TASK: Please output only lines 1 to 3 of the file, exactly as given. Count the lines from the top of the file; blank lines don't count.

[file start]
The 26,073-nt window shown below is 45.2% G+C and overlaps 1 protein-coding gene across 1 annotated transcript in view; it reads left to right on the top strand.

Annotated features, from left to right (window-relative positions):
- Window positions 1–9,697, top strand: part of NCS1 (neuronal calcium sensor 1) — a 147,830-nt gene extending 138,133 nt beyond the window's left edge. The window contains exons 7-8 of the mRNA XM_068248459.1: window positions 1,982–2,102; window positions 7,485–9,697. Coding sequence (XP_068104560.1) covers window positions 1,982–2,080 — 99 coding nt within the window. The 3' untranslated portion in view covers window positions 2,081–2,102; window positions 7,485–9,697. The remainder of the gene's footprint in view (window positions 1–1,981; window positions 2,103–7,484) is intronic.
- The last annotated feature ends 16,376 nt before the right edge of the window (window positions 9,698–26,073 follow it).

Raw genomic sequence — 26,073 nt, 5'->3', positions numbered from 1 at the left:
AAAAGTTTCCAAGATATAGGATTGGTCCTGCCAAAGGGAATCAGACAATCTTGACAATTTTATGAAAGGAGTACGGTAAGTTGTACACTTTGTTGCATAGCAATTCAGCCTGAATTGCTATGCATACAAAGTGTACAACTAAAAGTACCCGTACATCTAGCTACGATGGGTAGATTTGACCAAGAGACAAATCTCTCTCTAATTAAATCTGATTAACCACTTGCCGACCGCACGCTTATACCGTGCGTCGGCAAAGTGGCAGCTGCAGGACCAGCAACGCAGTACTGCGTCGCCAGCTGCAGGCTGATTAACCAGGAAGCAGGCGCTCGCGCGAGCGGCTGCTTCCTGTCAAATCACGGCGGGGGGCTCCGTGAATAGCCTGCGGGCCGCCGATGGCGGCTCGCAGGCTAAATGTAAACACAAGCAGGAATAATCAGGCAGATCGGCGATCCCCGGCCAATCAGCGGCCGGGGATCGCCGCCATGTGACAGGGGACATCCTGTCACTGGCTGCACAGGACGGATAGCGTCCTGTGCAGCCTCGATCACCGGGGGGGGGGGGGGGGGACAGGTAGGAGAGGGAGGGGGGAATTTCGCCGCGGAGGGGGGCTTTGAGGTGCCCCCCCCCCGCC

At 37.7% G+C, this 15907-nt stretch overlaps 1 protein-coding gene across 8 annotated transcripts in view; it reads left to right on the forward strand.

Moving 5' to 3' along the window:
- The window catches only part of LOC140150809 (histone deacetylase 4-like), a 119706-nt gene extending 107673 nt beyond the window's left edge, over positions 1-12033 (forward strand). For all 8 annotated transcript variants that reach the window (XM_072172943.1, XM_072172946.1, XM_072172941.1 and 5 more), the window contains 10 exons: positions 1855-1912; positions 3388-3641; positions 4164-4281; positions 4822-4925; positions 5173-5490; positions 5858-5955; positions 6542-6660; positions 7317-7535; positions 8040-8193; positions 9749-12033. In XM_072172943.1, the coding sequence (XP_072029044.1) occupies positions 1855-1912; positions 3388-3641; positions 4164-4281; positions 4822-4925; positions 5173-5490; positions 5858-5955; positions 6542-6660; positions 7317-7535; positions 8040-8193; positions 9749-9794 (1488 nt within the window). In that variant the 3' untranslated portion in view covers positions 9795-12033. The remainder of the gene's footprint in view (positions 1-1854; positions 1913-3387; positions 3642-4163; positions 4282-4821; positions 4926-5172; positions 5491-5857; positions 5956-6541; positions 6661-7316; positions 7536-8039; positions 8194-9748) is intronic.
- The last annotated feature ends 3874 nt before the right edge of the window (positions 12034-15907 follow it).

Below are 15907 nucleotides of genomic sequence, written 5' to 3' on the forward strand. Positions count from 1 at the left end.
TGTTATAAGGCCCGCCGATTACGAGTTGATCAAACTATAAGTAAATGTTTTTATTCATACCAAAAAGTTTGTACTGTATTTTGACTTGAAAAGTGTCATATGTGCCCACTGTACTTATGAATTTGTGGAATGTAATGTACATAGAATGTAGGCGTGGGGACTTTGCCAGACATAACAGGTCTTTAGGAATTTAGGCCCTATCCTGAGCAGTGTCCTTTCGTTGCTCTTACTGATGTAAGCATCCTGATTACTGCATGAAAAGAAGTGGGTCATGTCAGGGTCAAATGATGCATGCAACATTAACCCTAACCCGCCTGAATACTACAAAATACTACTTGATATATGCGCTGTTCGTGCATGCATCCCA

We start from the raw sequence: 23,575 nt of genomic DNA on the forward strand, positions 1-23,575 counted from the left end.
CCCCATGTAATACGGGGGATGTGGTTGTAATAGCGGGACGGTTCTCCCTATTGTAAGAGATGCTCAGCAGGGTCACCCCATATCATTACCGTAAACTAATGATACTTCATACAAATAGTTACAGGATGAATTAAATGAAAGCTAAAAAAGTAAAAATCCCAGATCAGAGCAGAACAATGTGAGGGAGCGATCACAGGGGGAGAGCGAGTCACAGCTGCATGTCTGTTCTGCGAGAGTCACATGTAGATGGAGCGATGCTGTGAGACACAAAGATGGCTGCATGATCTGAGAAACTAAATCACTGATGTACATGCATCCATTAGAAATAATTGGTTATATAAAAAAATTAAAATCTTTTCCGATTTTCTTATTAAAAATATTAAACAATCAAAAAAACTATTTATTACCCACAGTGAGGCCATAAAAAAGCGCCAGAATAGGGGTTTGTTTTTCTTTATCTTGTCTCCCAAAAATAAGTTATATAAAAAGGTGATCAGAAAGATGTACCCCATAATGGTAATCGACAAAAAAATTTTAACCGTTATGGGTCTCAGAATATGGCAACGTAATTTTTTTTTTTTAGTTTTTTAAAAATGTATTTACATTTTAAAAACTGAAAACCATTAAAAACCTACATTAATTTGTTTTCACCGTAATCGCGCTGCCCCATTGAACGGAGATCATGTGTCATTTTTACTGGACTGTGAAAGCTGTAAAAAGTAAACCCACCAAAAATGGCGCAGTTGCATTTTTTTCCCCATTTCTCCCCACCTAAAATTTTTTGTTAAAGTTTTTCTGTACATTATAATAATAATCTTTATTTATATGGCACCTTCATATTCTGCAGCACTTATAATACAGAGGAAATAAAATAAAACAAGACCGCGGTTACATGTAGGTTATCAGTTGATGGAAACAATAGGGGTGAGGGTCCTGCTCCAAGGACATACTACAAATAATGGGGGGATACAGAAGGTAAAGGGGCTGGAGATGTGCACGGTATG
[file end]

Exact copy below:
The 26,073-nt window shown below is 45.2% G+C and overlaps 1 protein-coding gene across 1 annotated transcript in view; it reads left to right on the top strand.

Annotated features, from left to right (window-relative positions):
- Window positions 1–9,697, top strand: part of NCS1 (neuronal calcium sensor 1) — a 147,830-nt gene extending 138,133 nt beyond the window's left edge. The window contains exons 7-8 of the mRNA XM_068248459.1: window positions 1,982–2,102; window positions 7,485–9,697. Coding sequence (XP_068104560.1) covers window positions 1,982–2,080 — 99 coding nt within the window. The 3' untranslated portion in view covers window positions 2,081–2,102; window positions 7,485–9,697. The remainder of the gene's footprint in view (window positions 1–1,981; window positions 2,103–7,484) is intronic.